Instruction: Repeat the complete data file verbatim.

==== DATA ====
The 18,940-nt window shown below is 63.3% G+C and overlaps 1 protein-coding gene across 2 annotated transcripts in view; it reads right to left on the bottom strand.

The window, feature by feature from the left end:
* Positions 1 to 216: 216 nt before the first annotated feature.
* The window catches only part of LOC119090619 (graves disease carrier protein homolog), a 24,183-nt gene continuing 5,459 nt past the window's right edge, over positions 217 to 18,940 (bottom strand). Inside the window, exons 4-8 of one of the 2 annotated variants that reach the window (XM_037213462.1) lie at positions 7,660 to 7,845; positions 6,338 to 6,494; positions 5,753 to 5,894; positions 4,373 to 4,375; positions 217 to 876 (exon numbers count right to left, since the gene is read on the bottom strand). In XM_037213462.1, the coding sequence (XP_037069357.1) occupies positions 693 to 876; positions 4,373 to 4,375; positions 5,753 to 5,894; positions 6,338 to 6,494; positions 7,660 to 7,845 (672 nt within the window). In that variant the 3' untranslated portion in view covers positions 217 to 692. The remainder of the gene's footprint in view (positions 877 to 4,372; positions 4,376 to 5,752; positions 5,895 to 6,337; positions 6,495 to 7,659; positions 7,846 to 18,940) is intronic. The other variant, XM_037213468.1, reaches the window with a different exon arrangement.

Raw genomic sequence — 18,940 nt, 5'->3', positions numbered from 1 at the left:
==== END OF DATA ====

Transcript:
The 18,940-nt window shown below is 63.3% G+C and overlaps 1 protein-coding gene across 2 annotated transcripts in view; it reads right to left on the bottom strand.

The window, feature by feature from the left end:
* Positions 1 to 216: 216 nt before the first annotated feature.
* The window catches only part of LOC119090619 (graves disease carrier protein homolog), a 24,183-nt gene continuing 5,459 nt past the window's right edge, over positions 217 to 18,940 (bottom strand). Inside the window, exons 4-8 of one of the 2 annotated variants that reach the window (XM_037213462.1) lie at positions 7,660 to 7,845; positions 6,338 to 6,494; positions 5,753 to 5,894; positions 4,373 to 4,375; positions 217 to 876 (exon numbers count right to left, since the gene is read on the bottom strand). In XM_037213462.1, the coding sequence (XP_037069357.1) occupies positions 693 to 876; positions 4,373 to 4,375; positions 5,753 to 5,894; positions 6,338 to 6,494; positions 7,660 to 7,845 (672 nt within the window). In that variant the 3' untranslated portion in view covers positions 217 to 692. The remainder of the gene's footprint in view (positions 877 to 4,372; positions 4,376 to 5,752; positions 5,895 to 6,337; positions 6,495 to 7,659; positions 7,846 to 18,940) is intronic. The other variant, XM_037213468.1, reaches the window with a different exon arrangement.

Raw genomic sequence — 18,940 nt, 5'->3', positions numbered from 1 at the left: